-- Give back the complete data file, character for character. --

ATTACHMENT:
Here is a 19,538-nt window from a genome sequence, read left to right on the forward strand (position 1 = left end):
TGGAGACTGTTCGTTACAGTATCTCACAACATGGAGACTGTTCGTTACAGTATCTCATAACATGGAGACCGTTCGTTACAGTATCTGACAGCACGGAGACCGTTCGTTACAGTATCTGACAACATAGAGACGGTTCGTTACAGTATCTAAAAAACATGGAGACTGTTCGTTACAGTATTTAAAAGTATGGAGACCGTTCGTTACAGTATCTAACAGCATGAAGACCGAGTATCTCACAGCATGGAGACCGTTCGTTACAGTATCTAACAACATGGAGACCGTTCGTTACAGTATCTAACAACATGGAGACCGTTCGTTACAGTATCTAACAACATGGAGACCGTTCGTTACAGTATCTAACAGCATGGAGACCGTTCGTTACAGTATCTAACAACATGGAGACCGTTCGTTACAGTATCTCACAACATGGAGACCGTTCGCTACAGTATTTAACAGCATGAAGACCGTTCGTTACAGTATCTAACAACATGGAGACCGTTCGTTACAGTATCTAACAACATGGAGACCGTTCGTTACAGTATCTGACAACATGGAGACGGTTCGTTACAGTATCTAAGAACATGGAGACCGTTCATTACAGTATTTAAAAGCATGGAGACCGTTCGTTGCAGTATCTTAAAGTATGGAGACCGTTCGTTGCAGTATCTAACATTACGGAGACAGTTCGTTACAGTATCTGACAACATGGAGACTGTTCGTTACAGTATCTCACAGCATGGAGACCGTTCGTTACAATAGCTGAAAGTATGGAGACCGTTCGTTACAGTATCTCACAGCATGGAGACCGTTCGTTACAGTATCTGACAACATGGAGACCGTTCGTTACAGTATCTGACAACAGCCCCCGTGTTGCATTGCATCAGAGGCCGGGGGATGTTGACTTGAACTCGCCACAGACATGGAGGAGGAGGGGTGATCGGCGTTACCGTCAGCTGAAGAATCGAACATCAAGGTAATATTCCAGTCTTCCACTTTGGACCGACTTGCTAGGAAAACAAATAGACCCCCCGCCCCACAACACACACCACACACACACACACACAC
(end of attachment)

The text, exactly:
Here is a 19,538-nt window from a genome sequence, read left to right on the forward strand (position 1 = left end):
TGGAGACTGTTCGTTACAGTATCTCACAACATGGAGACTGTTCGTTACAGTATCTCATAACATGGAGACCGTTCGTTACAGTATCTGACAGCACGGAGACCGTTCGTTACAGTATCTGACAACATAGAGACGGTTCGTTACAGTATCTAAAAAACATGGAGACTGTTCGTTACAGTATTTAAAAGTATGGAGACCGTTCGTTACAGTATCTAACAGCATGAAGACCGAGTATCTCACAGCATGGAGACCGTTCGTTACAGTATCTAACAACATGGAGACCGTTCGTTACAGTATCTAACAACATGGAGACCGTTCGTTACAGTATCTAACAACATGGAGACCGTTCGTTACAGTATCTAACAGCATGGAGACCGTTCGTTACAGTATCTAACAACATGGAGACCGTTCGTTACAGTATCTCACAACATGGAGACCGTTCGCTACAGTATTTAACAGCATGAAGACCGTTCGTTACAGTATCTAACAACATGGAGACCGTTCGTTACAGTATCTAACAACATGGAGACCGTTCGTTACAGTATCTGACAACATGGAGACGGTTCGTTACAGTATCTAAGAACATGGAGACCGTTCATTACAGTATTTAAAAGCATGGAGACCGTTCGTTGCAGTATCTTAAAGTATGGAGACCGTTCGTTGCAGTATCTAACATTACGGAGACAGTTCGTTACAGTATCTGACAACATGGAGACTGTTCGTTACAGTATCTCACAGCATGGAGACCGTTCGTTACAATAGCTGAAAGTATGGAGACCGTTCGTTACAGTATCTCACAGCATGGAGACCGTTCGTTACAGTATCTGACAACATGGAGACCGTTCGTTACAGTATCTGACAACAGCCCCCGTGTTGCATTGCATCAGAGGCCGGGGGATGTTGACTTGAACTCGCCACAGACATGGAGGAGGAGGGGTGATCGGCGTTACCGTCAGCTGAAGAATCGAACATCAAGGTAATATTCCAGTCTTCCACTTTGGACCGACTTGCTAGGAAAACAAATAGACCCCCCGCCCCACAACACACACCACACACACACACACACAC